It was a long winter in NYC.
On a surprisingly sunny Sunday afternoon in early March, however, a few days after a nor’easter hit, Brooklyn’s Vanderbilt Avenue was teeming with life. Traffic filled the two-lane thoroughfare, and residents seemed eager to make the most out of the first spring-like day of the year.
Chris Maestro, a 41-year-old with a shaved head and salt-and-pepper facial hair, was on a step stool, arranging vinyl records inside his craft beer and boom bap hip-hop bar, BierWax, near the corner of Dean Street. He wore a gray T-shirt that revealed the tattoos on his back and left bicep.
He walked to a corner near the front windows and began setting up the booth where a hired DJ would spin tunes for the rest of the afternoon. His wife, Yahaira, and their five-and-a-half-year-old twin daughters, Madison and Mia, happily watched him doing what he loves most.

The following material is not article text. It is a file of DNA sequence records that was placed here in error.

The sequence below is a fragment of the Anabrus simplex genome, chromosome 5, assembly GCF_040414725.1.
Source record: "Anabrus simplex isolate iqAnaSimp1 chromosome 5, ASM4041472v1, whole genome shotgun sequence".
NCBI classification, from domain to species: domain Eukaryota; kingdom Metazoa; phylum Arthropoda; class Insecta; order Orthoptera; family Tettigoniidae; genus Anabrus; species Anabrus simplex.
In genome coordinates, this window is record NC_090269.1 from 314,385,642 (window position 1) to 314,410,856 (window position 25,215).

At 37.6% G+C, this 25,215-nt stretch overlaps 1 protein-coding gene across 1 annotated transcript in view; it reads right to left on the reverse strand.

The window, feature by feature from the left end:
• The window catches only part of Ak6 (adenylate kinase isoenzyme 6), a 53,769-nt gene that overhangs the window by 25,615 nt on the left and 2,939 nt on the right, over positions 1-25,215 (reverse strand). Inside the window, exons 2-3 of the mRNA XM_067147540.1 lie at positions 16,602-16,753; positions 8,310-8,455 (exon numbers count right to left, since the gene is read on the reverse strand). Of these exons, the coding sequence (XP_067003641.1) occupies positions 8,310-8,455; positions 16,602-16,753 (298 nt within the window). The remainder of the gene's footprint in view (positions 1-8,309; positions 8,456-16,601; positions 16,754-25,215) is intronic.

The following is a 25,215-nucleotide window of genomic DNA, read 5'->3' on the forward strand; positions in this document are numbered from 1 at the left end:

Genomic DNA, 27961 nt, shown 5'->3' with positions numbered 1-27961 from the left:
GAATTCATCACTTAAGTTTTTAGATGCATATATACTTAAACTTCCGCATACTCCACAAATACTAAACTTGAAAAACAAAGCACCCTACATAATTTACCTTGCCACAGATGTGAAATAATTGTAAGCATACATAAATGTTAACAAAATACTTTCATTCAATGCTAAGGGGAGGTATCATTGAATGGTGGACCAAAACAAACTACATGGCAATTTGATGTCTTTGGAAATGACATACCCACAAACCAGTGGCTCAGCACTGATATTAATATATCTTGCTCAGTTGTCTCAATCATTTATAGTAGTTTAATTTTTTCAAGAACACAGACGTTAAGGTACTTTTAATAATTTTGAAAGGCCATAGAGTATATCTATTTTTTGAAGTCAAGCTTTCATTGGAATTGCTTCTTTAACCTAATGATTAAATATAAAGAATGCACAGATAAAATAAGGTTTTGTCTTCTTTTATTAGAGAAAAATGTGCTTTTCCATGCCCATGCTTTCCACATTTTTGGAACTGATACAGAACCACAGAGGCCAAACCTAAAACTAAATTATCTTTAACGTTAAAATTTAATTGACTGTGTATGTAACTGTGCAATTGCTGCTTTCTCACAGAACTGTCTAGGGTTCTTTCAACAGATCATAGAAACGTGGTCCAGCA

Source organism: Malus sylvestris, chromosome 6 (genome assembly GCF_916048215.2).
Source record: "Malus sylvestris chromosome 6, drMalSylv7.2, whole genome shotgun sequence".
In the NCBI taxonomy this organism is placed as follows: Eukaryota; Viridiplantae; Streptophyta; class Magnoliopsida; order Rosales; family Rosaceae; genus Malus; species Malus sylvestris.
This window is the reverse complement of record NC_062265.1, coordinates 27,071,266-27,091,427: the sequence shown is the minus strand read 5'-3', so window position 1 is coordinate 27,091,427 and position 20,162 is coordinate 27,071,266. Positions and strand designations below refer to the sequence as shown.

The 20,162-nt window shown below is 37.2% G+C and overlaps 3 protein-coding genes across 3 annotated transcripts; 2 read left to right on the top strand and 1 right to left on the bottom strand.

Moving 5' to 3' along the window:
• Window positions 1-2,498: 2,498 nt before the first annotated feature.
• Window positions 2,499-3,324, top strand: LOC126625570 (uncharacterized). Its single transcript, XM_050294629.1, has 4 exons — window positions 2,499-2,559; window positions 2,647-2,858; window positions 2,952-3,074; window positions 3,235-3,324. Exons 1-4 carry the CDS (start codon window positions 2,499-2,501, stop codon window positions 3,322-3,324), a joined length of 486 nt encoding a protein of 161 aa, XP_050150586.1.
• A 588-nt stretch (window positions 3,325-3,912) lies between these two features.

The bar gets its name from its main elements: beer and vinyl, two of Maestro’s passions. BierWax opened on January 1, 2018, a time of year Maestro says is “always tough” in the bar industry, but it and has already gotten a nice reception.
“I’d like to say it’s 60 percent neighborhood people and 40 percent destination traffic,” Maestro says.
The non-local folks visit from places like the Hudson Valley and New Jersey, drawn there because BierWax is the first bar of its kind in New York City. It was inspired by Japanese jazu kissa, or jazz cafés, where customers enjoy beverages in an environment that revolves around the establishment’s record collection. Maestro used these as a template for the vision he had for the business. “I can curate amazing beer and sounds,” he thought. “I need to bring this to New York.”
Born in Flushing, Maestro has spent his life in New York, save for a short stint in Seville, Spain. He fell in love with craft beer in his late 20s. He started a blog, interviewing brewers as a hobby. Eventually, he got into home brewing. Meanwhile, NYC’s craft beer scene was exploding.